Romantic as it is, the Potting Shed might seem a little cramped for some, in which case Steve Ramsey recommends the Christmas Cabin, a two-bedroom home with a full kitchen that is even more secluded than the shed. It’s the sole cabin on a 12-acre piece of the property and has a back deck that boasts a beautiful view of the surrounding hills.
Visitors can walk the sparsely used roads or take a short drive to any number of public lands, including Zaleski State Forest, Lake Hope State Park and the Wayne National Forest. 740/664-6011, bittersweetfarmbb.com
The Cabin at Glenking
Step onto the broad porch of this 1,000-square-foot cabin in the early morning hours and you can watch the sun come up, listen for the call of resident owls and maybe get a whiff of Marilyn King’s sour-cream coffee cake before she delivers it to your door.
Marilyn and her husband Chris built the log cabin in 1980 as a family project, with help from their teenage children. The two-bedroom cabin, nestled in the mixed hardwood and pine forest of their certified tree farm, was the King family retreat until after Chris retired from his ophthalmology practice and the couple settled into a larger house about 60 yards away.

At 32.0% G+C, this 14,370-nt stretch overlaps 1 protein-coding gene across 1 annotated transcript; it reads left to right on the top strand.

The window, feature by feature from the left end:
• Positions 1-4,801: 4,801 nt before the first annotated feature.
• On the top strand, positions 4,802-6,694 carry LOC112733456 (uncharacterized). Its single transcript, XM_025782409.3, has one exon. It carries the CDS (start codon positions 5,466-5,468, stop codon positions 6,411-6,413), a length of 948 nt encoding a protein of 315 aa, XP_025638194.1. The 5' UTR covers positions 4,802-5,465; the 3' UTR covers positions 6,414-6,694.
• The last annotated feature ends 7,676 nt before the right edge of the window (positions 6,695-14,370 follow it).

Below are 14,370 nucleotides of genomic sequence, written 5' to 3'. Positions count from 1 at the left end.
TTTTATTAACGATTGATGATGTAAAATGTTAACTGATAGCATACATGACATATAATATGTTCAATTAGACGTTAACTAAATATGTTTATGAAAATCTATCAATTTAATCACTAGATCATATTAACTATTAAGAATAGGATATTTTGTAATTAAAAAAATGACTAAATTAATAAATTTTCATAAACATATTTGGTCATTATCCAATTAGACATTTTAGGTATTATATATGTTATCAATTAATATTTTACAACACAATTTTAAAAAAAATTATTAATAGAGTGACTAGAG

The Kings’ home and the cabin share the 68-acre tree farm in the rolling hills just outside of Minerva, providing ample privacy and some scenic (if strenuous) hiking for visitors. Many enjoy the hike, as well as fishing and swimming in the pond. But those who come for a romantic getaway usually don’t see much of the grounds, Marilyn says.
“If they just want to get away and they haven’t had any time together, they just close the blinds and we don’t see them,” she adds.
Rates range from $100 to $120 a night and include a deluxe continental breakfast. However, the remoteness of the Glenking cabin generally puts it out of reach for a winter retreat. The farm’s steep drive and the rural road it is on are often inaccessible without four-wheel drive, so generally the cabin is closed from Jan. 1–March 15. Call and you might convince them to open in the winter, but you’d better have four-wheel drive, or you might get stuck and have to spend an extra night.